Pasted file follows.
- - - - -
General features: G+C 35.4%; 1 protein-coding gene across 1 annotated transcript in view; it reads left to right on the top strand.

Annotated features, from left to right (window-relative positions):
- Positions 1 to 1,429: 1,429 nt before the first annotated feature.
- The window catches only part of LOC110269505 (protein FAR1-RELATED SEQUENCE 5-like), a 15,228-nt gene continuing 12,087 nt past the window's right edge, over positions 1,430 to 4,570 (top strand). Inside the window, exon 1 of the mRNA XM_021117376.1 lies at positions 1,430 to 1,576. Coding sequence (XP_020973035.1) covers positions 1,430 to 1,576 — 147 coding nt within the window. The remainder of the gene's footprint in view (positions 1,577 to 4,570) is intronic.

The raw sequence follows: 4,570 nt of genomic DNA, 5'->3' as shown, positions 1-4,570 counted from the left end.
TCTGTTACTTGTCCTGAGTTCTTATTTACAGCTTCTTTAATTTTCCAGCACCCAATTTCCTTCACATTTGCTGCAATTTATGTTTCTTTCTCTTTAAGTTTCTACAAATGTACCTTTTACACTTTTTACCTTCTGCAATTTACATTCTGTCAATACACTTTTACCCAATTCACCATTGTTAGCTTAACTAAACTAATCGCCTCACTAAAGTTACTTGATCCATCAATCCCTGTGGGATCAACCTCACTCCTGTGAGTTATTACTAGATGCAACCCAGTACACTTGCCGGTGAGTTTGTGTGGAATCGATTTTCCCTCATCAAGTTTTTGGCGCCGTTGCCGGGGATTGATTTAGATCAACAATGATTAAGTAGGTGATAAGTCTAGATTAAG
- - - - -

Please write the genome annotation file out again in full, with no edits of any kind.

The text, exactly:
General features: G+C 35.4%; 1 protein-coding gene across 1 annotated transcript in view; it reads left to right on the top strand.

Annotated features, from left to right (window-relative positions):
- Positions 1 to 1,429: 1,429 nt before the first annotated feature.
- The window catches only part of LOC110269505 (protein FAR1-RELATED SEQUENCE 5-like), a 15,228-nt gene continuing 12,087 nt past the window's right edge, over positions 1,430 to 4,570 (top strand). Inside the window, exon 1 of the mRNA XM_021117376.1 lies at positions 1,430 to 1,576. Coding sequence (XP_020973035.1) covers positions 1,430 to 1,576 — 147 coding nt within the window. The remainder of the gene's footprint in view (positions 1,577 to 4,570) is intronic.

The raw sequence follows: 4,570 nt of genomic DNA, 5'->3' as shown, positions 1-4,570 counted from the left end.
TCTGTTACTTGTCCTGAGTTCTTATTTACAGCTTCTTTAATTTTCCAGCACCCAATTTCCTTCACATTTGCTGCAATTTATGTTTCTTTCTCTTTAAGTTTCTACAAATGTACCTTTTACACTTTTTACCTTCTGCAATTTACATTCTGTCAATACACTTTTACCCAATTCACCATTGTTAGCTTAACTAAACTAATCGCCTCACTAAAGTTACTTGATCCATCAATCCCTGTGGGATCAACCTCACTCCTGTGAGTTATTACTAGATGCAACCCAGTACACTTGCCGGTGAGTTTGTGTGGAATCGATTTTCCCTCATCAAGTTTTTGGCGCCGTTGCCGGGGATTGATTTAGATCAACAATGATTAAGTAGGTGATAAGTCTAGATTAAG